“My Role is More Important Than a Badge”

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“It’s to protect the people with the right given by the people.”

Sometimes, easier questions are more difficult to answer. Responding becomes tougher when one is not certain about the task at hand.
When asked what it is like to be a police officer, his answer was short and precise.

He is Don Byeon, 54, who overcame cancer 11 years ago to become a lieutenant at the Los Angeles Police Department (LAPD).

Last month, Byeon was promoted as a lieutenant. In military terms, a lieutenant is a position just before one becomes a commander. Statistics show that 385 of the 9,973 lieutenants at the LAPD are executives. An LAPD lieutenant is a part of the top 4 percent.

Byeon spoke to the Korean Daily in 2006 after he finished chemotherapy.
The Korea Daily met with him for the first time in 11 years.

-Your promotion is a good news for the Korean community.
“Thank you. I took my test in 2015 and have been waiting for my opportunity. Captain Darnell Davenport at the Southwest Community Police Station offered me to work with him, thankfully. Aug. 6 was my first day on the new job.”

-Your previous role as an internal investigator.
“I volunteered to take on that job. I was a 20-year veteran at the time, but I only had years of experience without much experience as a manager. I was an internal investigator for four years. I learned how to see the bigger picture there.”

-Internal investigators are known as cops who bust cops.
“The role of an internal investigator is to train and educate police officers more so than investigating their corrupt actions. It’s not much different from a journalist. We write reports based on the facts that are presented to us about various accusations.”

-How does it feel to report to work now as a lieutenant?
“I’ve been a police officer for 24 years. Oddly enough, the first police station I started work in 1994 after I became a police officer was also the Southwest Community Police Station. On my first day as a lieutenant, I told the entry level officers that I also started just like them. I mindset has always been to never lose my initial aspirations.”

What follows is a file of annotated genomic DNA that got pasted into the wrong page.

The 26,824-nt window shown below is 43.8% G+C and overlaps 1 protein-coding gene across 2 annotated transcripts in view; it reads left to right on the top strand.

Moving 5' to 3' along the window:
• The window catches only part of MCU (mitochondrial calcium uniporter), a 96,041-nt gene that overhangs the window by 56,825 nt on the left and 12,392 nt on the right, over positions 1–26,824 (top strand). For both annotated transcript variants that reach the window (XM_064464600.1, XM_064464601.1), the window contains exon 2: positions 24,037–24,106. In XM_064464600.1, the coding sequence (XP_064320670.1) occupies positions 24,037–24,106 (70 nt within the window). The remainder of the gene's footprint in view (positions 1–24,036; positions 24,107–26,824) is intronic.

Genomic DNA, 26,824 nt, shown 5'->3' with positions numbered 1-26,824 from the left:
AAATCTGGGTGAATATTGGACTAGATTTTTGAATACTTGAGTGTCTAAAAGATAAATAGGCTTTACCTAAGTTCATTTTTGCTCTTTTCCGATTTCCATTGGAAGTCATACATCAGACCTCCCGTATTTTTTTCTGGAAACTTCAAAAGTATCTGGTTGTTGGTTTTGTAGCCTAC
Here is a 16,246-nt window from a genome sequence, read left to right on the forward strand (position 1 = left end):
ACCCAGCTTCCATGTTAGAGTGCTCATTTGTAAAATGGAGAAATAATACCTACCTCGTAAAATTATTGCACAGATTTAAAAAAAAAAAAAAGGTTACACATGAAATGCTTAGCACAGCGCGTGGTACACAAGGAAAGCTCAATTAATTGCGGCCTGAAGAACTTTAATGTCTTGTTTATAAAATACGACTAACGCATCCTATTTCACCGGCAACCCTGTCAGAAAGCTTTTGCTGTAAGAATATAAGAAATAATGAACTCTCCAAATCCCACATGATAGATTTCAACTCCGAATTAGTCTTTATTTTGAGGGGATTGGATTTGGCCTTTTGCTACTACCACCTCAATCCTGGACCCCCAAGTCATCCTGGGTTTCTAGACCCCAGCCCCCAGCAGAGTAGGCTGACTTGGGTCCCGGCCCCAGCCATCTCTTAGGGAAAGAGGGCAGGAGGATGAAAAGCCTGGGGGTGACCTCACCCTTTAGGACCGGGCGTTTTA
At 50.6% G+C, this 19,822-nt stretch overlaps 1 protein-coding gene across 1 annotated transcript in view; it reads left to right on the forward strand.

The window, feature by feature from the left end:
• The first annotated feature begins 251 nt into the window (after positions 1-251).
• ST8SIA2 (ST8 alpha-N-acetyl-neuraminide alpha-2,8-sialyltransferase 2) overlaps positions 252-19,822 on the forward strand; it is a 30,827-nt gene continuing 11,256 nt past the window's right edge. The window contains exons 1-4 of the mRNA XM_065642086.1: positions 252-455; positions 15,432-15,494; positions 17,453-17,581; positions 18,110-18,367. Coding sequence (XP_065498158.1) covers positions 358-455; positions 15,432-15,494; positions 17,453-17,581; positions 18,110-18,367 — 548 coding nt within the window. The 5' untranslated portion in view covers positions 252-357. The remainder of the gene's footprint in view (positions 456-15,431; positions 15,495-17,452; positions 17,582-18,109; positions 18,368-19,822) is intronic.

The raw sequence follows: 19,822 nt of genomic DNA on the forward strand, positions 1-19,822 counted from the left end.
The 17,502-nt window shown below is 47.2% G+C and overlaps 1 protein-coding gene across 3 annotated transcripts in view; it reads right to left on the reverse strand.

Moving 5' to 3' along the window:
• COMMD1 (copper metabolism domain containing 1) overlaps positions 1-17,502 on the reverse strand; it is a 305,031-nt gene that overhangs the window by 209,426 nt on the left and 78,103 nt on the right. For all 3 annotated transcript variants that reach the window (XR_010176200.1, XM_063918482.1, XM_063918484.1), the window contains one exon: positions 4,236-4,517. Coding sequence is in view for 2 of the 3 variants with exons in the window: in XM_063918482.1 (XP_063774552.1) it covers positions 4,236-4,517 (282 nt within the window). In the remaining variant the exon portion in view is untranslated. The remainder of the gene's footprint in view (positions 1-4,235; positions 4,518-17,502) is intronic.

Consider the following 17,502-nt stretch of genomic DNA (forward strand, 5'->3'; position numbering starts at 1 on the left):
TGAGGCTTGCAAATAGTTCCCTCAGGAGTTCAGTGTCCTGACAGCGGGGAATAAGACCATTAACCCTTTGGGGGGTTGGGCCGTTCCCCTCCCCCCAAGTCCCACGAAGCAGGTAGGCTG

-What is a lieutenant’s main duty?
“It’s to lead the police officers who work in our district. There are about 200 of them. I assign them with roles and manage them. Another task is to build a relationship with the local community.”

-Where exactly is your district?
“It’s an area where there are many large scale events as we have USC and the Coliseum in our district. It’s also where Martin Luther King Boulevard is. It’s a symbolic location for the African-American community.”

-What kind of boss would you like to be?
“I’ve had a longstanding mindset to never levy responsibility on my subordinates. I’m not going to assert my authority to ask them to bring me coffee.”

-What is the biggest issue the LAPD is dealing with at the moment?
“The priority is to prevent crimes. That’s why the growing homeless population and the legalization of marijuana are problematic.”

-Why are more people homeless nowadays?
“It’s a combination of many reasons, including political, social and economic factors. The government released a large number of criminals as prisons were getting overpopulated. The housing crisis has also contributed to putting people on the streets. We also don’t provide sufficient treatment or care facilities for people who are mentally ill.”

-Marijuana’s legalization is also concerning.
“To share my personal opinion, it’s problematic that the use of marijuana could lead to criminal behavior, but I’m more worried that it could lead to breaking apart the standard of our societal ethics.”

-Are you dreaming of putting on a star badge?
“I still have a long way to go. I’m grateful for the role I have now. I’m going to continue to work hard consistently.

By Koohyun Chung